Jeremy takes the human supremacy and human centered approach to deal with nature head on; and quite rightly so. Human centered approach has resulted in greed and fight for dominance over natural resources for privileged people and has inflicted havoc on life on Earth including less fortunate human beings.

“Human supremacy is an ideology that sanctions us to devastate the nonhuman world without feeling moral qualms”

The main argument of the book, which has been introduced a bit late because this is a complex topic and a lot of background needed to be covered before putting forward the main thesis, is that meaning is a function of connectedness.

“the more extensively we connect something with other aspects of our lives, the more meaningful it is to us”

“Just as we enact a rainbow by gazing into the rain, we enact meaning by how we attune to the connective rhythms of the universe”

More we feel connected to other lifeforms and the enormous expanse of nature, more meaningful and fulfilling our lives will become and more responsible we will become towards all life on Earth. Book argues that it is urgent that we look into the current direction of mindless growth obsessed human vocation and find ways to live more sustainably and responsibly to avoid irreversible damage on the nature. He has suggested few ideas around universal basic income, changing the nature of corporations, redefining growth and progress before it is too late. He gives a more practical analogy of application software bug-fixes versus changing the entire operating system.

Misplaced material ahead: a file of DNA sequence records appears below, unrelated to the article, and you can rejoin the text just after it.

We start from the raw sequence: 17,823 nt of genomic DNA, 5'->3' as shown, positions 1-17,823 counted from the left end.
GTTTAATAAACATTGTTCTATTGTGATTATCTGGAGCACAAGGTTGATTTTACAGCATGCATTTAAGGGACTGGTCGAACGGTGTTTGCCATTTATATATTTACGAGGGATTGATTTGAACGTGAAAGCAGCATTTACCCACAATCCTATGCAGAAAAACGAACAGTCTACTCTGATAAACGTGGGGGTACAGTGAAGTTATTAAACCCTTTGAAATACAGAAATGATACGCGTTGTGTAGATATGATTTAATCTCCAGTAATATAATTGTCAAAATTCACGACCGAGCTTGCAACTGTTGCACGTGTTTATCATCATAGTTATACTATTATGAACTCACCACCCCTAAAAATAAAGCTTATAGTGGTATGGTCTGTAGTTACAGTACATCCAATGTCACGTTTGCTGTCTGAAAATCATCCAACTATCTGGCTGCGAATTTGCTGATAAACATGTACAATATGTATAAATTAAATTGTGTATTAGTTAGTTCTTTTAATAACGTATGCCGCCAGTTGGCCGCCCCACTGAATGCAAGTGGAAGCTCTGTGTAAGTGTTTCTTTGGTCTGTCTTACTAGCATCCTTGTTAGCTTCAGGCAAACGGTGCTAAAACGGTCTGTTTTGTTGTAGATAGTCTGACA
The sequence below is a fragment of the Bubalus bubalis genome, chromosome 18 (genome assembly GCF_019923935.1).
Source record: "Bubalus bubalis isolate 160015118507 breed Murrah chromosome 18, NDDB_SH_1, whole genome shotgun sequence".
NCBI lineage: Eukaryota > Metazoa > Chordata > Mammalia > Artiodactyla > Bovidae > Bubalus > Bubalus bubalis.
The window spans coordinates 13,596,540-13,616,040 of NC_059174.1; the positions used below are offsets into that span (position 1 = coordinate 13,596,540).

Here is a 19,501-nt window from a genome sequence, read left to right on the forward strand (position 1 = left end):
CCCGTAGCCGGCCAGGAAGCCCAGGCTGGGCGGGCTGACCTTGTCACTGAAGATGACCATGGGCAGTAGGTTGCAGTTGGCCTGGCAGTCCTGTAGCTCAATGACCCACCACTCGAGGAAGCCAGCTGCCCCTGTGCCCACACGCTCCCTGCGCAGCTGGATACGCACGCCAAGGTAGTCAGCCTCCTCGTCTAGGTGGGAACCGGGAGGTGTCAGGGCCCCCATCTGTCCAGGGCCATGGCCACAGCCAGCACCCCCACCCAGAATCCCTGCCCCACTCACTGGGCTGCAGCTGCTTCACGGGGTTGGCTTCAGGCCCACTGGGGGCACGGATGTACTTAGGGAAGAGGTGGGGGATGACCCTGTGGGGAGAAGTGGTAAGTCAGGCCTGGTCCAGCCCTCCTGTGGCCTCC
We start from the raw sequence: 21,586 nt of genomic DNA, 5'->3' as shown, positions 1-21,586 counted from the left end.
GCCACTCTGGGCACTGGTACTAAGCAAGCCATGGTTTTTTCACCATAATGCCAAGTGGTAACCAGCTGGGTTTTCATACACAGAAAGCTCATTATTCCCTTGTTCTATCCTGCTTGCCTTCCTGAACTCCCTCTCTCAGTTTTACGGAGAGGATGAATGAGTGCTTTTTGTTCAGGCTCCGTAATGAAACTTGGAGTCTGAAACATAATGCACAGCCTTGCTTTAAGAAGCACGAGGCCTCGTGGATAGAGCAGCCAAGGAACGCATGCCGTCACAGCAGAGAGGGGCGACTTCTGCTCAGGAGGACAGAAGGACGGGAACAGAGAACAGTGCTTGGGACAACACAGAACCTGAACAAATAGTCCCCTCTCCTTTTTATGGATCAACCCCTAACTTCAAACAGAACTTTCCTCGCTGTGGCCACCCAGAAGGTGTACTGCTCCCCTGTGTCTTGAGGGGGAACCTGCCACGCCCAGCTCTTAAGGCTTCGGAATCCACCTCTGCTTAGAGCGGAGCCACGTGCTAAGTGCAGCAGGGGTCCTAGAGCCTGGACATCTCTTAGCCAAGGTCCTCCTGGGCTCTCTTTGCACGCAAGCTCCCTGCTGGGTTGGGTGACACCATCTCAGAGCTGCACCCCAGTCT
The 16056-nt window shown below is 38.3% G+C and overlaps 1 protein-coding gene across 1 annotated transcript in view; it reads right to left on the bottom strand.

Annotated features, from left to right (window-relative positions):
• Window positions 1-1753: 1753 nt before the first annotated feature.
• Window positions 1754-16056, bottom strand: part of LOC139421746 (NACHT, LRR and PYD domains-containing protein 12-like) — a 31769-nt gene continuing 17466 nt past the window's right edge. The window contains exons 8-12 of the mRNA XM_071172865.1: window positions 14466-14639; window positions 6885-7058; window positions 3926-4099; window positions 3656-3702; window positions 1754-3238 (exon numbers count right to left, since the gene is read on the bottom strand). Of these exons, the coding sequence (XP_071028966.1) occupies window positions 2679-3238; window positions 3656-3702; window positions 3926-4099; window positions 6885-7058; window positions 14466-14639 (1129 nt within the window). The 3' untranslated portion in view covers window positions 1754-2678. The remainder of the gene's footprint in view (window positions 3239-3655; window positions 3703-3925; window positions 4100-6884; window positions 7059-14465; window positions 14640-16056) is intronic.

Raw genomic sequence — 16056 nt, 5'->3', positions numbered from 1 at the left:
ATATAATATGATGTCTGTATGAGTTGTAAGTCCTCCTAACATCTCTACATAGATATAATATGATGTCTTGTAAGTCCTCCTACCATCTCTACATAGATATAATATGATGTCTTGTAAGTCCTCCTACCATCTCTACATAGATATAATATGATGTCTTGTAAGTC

“In human culture, the operating system takes the form of its underlying worldview: the entire set of assumptions about how the world works, how things really are, what’s valuable and what’s possible. A worldview often remains unstated and unquestioned, but is deeply felt and implicitly guides the individual and collective choices we make. In this book we’ve been systematically investigating the dominant worldview – and have found that it is seriously flawed.”

Even amidst concerning statistics and disturbing facts, author is able to provide a sense of hope and inspiration to work towards a more sustainable and equitable future for not only all human being, but also the wonderful varied life forms. This is a must read for anyone interested in the evolution of human thoughts, morality, value system and how it impacts the mother nature.

“Hope, in the resounding words of dissident statesman Vaclav Havel, is ‘a state of mind, not a state of the world’. It is a ‘deep orientation of the human soul that can be held at the darkest times … an ability to work for something because it is good, not just because it stands a chance to succeed.'”